IAB Leadership Summit Reveals Industry Challenges

Digital advertising has come of age. Online advertising is now the second highest segment of advertising (at least in the US) and we in the industry no longer have to convince media buyers to send budgets online.
However, now we have to prove that those online budgets bring benefits. In a significant move, the IAB announced at its annual leadership meeting that it will now allow ad tech companies as full voting members, acknowledging the importance of data as well as inventory to the industry.
Despite the growth and wholesale acceptance of online advertising, the industry still faces some challenges: consumer consumption habits are changing faster than the industry can figure them out, brands are challenged to keep up, and marketers, agencies and publishers all find their costs increasing because of audience fragmentation and growing demands for customization. The “mass” has gone out of mass media, and with it the economies of scale. In this new environment, publishers have a hard time affording to produce the kind of journalism a free society needs.
Several critical questions remain to be answered by the industry.
1) Should viewable impressions be the new currency?
The viewable impression has technical and measurement challenges that prevent 100% viewability from being a standard in 2015. We’re in a transition period on the path for 100% viewability, but until measurement technology improves to the point where different measuring companies can come within 10% of one another, we don’t have a good metric. The industry is working toward a digital GRP, but I’m not sure GRPs are all they’re cracked up to be.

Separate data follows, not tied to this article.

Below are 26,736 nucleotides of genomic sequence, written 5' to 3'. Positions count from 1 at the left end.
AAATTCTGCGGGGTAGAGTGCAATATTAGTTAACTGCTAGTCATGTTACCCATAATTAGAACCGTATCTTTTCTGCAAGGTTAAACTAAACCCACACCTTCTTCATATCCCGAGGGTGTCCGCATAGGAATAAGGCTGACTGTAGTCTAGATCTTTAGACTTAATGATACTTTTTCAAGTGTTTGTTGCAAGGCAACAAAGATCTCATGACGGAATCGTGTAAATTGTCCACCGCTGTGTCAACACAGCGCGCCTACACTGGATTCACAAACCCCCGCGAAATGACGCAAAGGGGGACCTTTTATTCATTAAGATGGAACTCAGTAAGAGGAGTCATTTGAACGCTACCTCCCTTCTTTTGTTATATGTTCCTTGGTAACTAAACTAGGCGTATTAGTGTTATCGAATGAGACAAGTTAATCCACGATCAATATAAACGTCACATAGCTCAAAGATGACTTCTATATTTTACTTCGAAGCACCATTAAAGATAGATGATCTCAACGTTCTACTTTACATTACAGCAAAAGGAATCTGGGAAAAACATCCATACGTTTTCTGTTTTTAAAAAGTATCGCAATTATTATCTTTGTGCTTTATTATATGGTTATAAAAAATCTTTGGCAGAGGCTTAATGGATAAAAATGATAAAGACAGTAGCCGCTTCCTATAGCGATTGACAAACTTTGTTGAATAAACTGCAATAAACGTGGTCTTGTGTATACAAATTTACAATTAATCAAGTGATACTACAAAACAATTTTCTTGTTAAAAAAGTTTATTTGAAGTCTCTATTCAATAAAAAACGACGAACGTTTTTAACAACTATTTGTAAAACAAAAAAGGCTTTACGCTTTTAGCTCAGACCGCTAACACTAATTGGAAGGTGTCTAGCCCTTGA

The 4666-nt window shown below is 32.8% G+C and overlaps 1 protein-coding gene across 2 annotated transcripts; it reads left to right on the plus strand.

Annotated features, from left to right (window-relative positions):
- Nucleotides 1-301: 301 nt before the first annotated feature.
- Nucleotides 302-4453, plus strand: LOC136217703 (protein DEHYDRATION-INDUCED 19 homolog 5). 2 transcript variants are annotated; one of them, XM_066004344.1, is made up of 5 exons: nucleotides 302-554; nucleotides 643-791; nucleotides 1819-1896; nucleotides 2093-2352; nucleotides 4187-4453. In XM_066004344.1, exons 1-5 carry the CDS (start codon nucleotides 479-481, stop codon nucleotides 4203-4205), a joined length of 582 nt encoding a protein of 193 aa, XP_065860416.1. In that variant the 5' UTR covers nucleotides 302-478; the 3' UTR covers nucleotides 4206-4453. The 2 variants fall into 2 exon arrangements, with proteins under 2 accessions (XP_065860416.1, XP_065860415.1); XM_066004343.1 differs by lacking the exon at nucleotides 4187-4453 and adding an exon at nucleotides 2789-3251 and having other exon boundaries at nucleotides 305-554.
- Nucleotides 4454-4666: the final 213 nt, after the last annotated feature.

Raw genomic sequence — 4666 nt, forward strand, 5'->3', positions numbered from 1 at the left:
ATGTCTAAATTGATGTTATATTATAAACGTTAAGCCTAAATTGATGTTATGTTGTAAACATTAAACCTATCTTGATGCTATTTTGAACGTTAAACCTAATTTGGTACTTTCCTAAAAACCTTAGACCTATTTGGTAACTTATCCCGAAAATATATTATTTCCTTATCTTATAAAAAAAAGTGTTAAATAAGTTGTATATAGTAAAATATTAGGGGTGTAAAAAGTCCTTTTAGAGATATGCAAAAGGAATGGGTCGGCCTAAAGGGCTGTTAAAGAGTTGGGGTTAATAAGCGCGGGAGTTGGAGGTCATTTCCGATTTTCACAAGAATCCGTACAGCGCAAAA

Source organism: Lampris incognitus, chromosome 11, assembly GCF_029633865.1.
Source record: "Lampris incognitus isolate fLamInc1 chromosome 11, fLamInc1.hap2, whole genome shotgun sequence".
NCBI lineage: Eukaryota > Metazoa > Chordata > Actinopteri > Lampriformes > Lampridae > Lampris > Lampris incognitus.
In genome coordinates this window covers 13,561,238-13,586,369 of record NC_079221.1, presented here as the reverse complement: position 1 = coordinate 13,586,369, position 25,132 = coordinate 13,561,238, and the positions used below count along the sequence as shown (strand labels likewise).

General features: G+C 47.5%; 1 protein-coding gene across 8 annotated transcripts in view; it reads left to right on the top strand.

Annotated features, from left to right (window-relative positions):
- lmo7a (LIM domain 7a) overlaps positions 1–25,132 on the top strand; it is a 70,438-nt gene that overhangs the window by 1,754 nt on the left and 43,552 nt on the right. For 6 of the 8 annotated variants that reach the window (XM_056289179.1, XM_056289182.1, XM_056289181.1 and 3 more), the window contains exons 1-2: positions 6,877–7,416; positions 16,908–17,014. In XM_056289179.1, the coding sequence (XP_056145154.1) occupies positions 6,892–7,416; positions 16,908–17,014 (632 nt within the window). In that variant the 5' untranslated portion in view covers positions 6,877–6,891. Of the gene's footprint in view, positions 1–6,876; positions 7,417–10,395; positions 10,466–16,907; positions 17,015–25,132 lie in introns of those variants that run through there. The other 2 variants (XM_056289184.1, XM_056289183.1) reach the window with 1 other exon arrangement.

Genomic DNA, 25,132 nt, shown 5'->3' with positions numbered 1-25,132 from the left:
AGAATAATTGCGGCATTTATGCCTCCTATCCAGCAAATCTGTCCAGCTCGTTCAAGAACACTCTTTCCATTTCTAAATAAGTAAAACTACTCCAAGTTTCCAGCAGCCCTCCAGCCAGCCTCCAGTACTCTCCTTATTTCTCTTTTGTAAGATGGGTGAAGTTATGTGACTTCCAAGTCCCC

2) Will native advertising stick?
On every new platform, ads begin as an awkward accompaniment and only later begin to fit better into the new content and context. That’s where native advertising is now. Native ads represent a fundamental turning point in advertising, but they are an addition to, not a replacement for, traditional ads. If you think of ads as falling into three categories, from pure branding to the presentation of information, to the bare performance ad, native ads should come in the middle of the funnel. We sorely need some standards as to how to present native ads without alienating consumers.
3)What kind of advertising works on mobile? The simple answer is “no one knows.” Yet. Right now, mobile ia the frontier, and most brands can’t create, plan, buy, and measure mobile ads. As a result, most mobile ads tend to be performance ads, which is how all digital advertising started.  After we get our arms around the bottom of the funnel, we’ll start to move up toward the top with brand ads and informative ads. One thing we can already see; digital video will be one of the fastest growing segments of advertising and most of it will be consumed on devices.
4) Is programmatic good for everybody? Programmatic is just the automation of the selling and buying process, and right now too many different ad stacks are being used, which makes the process  seem muddled and  slower. But this year there will be an industrywide push for open RTB standards, and for a common, non technical vocabulary that we can all understand and agree on. Then programmatic will be good for everybody.
5) Who will finally address the issues of fraud?
Last year was the year in which ad fraud came to the attention of everyone, whether inside or outside our industry. The viewability issues raised the initial question of fraud, but now the prevalence of data reveals the percentage of clicks and views that come from bots as well as the incidences of malware served to unsuspecting site visitors. Neither publishers nor advertisers can afford to ignore fraud anymore. IAB has thus formed the Trustworthy Accountability Group, a monitoring body to get the bad, immature and incompetent actors out of the supply chain. All marketers who place tags on a page are under warning.
6)And finally, how can we close the skills gap in the industry as well as increase diversity?
Ad sales, operations, and media content creation are all knowledge-based and require continuously learning employees.  IAB is pushing for some sort of certification for ad industry employees, and of course for an education program to go with it.